People in Kashmir do not celebrate many festivals. The population is mainly Muslim and the people celebrate a few religious festivals every year. There are only two major holidays celebrated across the valley. They are the two Eids, Eid-ul-Fitr and Eid-ul-Azha. Apart from these other jubilees celebrate are Eid Milad-un-Nabi (PBUH) and many local shrine fiestas locally known as urs. The fiestas are usually marked with prayers and chanting hymns in the praise of the Lord and the Prophet Muhammad (PBUH).
Eid-ul-Fitr is celebrated according to the Lunar Calendar and occurs at the end of the Holy Month of Ramadhan. Eid-ul-Fitr is celebrated on the first day of the 10th month of the Islamic Lunar Calendar. The festival is celebrated usually for two days, however, only one day is the public holiday in the state. Eid-ul-Fitr marks the end of the holy month of Ramadhan, during which Muslims hold fast from pre-dawn to sunset. The fiesta is celebrated as the people believe that all the sins of the people who fast with sincerity are forgiven.On this day people in Kashmir go for prayers, chanting hymns, to the Eidgah, a large ground where thousands of people gather to pray. People pray for the peace and prosperity of the world. After the prayers, people hug each other and wish happy eid to each other. The people then return to their homes.
The festival is an occasion of merry making and people of the valley, who generally love food, prepare great feasts and relish them in lunch and dinner. A number of dishes are prepared. People wear new clothes. Great fairs and markets are organised on the occasion, which last for weeks together. Eid-ul-Fitris one of the two Islamic festivals of Muslims.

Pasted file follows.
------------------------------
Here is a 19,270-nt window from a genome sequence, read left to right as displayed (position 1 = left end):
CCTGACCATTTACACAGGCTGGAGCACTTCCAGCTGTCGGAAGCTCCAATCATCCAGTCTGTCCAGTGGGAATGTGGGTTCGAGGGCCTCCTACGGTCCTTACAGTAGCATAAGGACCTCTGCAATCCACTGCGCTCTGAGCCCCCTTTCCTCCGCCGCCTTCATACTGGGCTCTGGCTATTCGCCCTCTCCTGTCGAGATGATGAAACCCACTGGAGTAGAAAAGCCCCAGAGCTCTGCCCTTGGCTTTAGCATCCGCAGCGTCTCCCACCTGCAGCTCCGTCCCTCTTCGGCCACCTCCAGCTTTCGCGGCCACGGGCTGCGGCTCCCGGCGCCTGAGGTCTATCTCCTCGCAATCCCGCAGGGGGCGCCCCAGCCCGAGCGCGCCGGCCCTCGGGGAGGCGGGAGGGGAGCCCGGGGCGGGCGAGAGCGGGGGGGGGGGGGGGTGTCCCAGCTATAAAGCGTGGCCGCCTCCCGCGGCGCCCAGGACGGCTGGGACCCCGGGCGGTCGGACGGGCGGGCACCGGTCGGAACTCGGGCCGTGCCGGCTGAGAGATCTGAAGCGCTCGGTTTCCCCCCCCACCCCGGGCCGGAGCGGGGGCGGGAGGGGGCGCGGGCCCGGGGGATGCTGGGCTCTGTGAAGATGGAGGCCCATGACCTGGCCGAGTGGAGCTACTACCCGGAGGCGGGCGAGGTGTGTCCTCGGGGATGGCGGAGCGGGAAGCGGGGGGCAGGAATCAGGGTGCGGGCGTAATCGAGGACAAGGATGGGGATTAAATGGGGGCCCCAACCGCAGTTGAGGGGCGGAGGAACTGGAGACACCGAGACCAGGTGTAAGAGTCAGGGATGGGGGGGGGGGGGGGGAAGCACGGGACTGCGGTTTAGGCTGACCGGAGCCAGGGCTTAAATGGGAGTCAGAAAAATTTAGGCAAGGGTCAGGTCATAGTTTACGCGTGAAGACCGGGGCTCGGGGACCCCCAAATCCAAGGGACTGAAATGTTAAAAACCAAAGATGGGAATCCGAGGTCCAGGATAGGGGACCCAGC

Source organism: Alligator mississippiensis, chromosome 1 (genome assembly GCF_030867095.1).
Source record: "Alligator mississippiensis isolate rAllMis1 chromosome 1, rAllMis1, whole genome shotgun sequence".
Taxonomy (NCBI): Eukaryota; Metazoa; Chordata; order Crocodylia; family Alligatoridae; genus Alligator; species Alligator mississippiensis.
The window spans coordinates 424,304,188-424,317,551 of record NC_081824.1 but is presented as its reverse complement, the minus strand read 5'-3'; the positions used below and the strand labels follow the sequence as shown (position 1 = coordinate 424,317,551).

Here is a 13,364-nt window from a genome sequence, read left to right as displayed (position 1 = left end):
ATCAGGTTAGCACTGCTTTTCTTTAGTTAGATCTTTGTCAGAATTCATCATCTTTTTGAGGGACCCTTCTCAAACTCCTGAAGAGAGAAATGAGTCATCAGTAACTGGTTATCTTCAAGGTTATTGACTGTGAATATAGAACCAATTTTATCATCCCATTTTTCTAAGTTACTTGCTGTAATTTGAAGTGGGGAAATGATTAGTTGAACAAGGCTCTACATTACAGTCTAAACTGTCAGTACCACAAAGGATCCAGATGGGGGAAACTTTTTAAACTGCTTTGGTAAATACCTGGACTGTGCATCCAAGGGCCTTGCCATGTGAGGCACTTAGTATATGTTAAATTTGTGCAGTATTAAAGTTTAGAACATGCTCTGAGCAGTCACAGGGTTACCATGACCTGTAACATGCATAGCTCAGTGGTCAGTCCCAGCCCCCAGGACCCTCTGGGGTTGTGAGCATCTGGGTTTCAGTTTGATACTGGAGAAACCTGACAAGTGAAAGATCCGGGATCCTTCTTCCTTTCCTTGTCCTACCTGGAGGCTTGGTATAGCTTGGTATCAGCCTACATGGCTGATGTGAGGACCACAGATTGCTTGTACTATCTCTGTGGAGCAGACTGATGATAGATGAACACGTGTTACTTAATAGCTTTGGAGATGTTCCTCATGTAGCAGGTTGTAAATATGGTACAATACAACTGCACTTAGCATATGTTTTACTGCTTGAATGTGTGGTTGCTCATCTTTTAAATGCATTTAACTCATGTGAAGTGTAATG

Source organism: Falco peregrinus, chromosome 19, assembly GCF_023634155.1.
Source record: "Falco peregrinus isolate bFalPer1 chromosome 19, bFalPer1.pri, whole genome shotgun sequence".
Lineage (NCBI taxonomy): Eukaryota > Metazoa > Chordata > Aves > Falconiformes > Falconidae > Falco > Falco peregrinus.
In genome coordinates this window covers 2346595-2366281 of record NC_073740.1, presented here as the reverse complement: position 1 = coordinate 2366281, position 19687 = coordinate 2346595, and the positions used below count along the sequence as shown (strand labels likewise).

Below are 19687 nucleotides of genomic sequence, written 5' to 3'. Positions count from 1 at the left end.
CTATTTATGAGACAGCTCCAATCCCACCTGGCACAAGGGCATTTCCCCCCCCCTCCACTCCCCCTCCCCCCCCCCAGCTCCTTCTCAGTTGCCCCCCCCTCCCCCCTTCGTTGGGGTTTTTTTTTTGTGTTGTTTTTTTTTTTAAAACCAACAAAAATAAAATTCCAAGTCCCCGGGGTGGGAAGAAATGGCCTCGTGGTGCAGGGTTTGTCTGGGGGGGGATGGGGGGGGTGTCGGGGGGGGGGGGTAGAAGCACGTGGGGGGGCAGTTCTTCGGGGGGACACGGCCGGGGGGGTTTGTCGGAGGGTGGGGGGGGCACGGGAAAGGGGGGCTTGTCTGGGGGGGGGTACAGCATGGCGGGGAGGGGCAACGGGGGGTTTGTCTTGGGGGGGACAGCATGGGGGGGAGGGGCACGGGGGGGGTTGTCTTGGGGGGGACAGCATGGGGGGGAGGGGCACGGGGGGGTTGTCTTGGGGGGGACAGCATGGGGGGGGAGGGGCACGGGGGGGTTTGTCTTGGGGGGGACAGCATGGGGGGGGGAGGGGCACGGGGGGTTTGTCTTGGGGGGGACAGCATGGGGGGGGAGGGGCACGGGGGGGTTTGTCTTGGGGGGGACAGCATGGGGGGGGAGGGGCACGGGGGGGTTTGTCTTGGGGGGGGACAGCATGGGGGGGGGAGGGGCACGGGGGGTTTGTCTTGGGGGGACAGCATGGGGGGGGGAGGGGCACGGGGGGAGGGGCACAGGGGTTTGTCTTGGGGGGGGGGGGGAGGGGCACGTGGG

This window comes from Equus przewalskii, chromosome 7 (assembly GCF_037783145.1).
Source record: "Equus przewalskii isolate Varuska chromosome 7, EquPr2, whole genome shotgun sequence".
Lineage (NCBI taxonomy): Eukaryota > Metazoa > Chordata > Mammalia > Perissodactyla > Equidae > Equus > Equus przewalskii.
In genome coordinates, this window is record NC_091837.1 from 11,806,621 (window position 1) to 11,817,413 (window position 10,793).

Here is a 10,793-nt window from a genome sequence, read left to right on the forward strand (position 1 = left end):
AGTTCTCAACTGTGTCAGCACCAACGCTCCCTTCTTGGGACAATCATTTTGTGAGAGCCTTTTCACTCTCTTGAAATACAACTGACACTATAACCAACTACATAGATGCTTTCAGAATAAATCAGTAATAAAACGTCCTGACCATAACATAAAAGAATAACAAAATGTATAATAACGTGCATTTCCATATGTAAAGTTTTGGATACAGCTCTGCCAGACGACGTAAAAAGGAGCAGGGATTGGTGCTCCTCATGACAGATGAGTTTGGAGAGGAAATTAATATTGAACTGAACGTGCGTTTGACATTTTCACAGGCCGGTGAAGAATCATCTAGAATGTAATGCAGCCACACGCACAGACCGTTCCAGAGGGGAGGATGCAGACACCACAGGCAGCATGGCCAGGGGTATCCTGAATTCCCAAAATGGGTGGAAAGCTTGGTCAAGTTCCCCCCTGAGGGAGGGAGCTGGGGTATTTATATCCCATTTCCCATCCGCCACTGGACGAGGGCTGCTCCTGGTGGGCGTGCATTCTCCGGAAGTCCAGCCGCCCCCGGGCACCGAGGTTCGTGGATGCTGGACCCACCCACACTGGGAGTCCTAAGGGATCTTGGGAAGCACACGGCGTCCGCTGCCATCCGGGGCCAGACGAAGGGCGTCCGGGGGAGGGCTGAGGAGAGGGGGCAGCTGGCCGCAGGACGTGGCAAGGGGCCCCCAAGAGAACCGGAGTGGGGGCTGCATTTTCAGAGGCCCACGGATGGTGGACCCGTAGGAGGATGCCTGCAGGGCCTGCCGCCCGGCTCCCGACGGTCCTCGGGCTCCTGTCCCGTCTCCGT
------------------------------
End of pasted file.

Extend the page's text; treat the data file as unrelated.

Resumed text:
is another Islamic festival in Jammu Kashmir. The fiesta is celebrated on the 10th of the last month of Islamic Lunar Calendar. This is another obligatory festival for Muslims. The holidays last two and half days. On this occasion, two days are declared as public holiday in the entire state. This Eid has a lot of significance and every Muslim has to make sacrifice of any animal, if he can afford it. The rest of the celebrations are quite similar to the Eid-ul-Fitr.
After returning home from prayers, people get busy in sacrificing the animals bought already. The animals are slaughtered and then distributed among the neighbours, relatives and poor people. People are seen carrying large pieces of meat in baskets and distributing them. The ritual of sacrifices lasts almost three days. The fiesta is celebrated to mark the occasion when Prophet Abraham was tested by Almighty Allah to sacrifice his only son. The Prophet passed the test as he set forth to slaughter his son. But Almighty miraculously saved his son and put a lamb instead there. From there it became mandatory on every Muslim to sacrifice some animal on the day, if he can afford it. The festival is celebrated in the month of Zil Hajj, when the largest pilgrimage of Muslims to Mecca is held. Eid-ul-Azha marks the end of the pilgrimage.
Like Eid-ul-Fitr, this festival also is an occasion of merry making and people prepare tasty dishes and relish them.